Francis and Frederick II. He also developed and expanded a secret know-how of how to build holy places. Elias was certainly highly stimulated by his encounter with the renowned and much sought-after "Cagot Masters", who were living in Palestine. At the end of the crusades, some of them moved to Europe becoming the originators of that architectural breakthrough which is the "Gothic" style.



During these two years in the Near East,
Elias studied to become an "architect of holy places", and from "muslim master stonecutters" he learned the art of building rooms fit for initiatory rituals, where unique energy fields are harnessed under the effect of high frequency and low magnetism fields. This allows participants in these "initiation rituals" to expose their bodies to energies that progressively open their vital centers. With the skills learned in the Holy Land, Elias was able to design and lead the works for the building of the Basilica of Assisi and of other holy buildings. All these works, including the construction of a highly esoteric building like "Castel del Monte" in Apulia, had been appointed to him by Frederick II.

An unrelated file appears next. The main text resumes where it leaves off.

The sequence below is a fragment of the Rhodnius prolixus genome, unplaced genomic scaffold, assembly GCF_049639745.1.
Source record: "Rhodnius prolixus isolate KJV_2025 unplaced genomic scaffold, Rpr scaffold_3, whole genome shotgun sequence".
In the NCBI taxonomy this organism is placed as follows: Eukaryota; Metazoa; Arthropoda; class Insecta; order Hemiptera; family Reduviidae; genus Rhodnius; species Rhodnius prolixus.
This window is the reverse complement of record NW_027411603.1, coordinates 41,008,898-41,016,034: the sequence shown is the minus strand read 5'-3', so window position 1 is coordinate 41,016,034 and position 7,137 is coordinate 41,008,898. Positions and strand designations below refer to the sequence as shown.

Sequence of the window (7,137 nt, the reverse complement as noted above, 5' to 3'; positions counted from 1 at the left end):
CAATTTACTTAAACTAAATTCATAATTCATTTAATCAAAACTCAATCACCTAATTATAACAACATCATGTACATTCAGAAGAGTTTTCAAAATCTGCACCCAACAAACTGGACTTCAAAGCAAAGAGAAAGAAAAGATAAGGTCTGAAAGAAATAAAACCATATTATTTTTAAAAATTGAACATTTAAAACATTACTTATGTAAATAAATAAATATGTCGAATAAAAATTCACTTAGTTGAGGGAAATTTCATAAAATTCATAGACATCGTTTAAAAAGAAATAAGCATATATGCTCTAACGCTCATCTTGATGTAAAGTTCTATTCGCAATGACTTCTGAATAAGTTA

Now, going back to the symbolic meaning of the > Cornerstone <, we could refer to the author of a book entitled “ Mistero della Cattedrali” (The Mystery of Cathedrals), aka Fulcanelli. In this highly esoteric book he explains that one of the meanings of the cornerstone is of being considered as > the first Stone, e.g. < the initial matter > of the Master Work.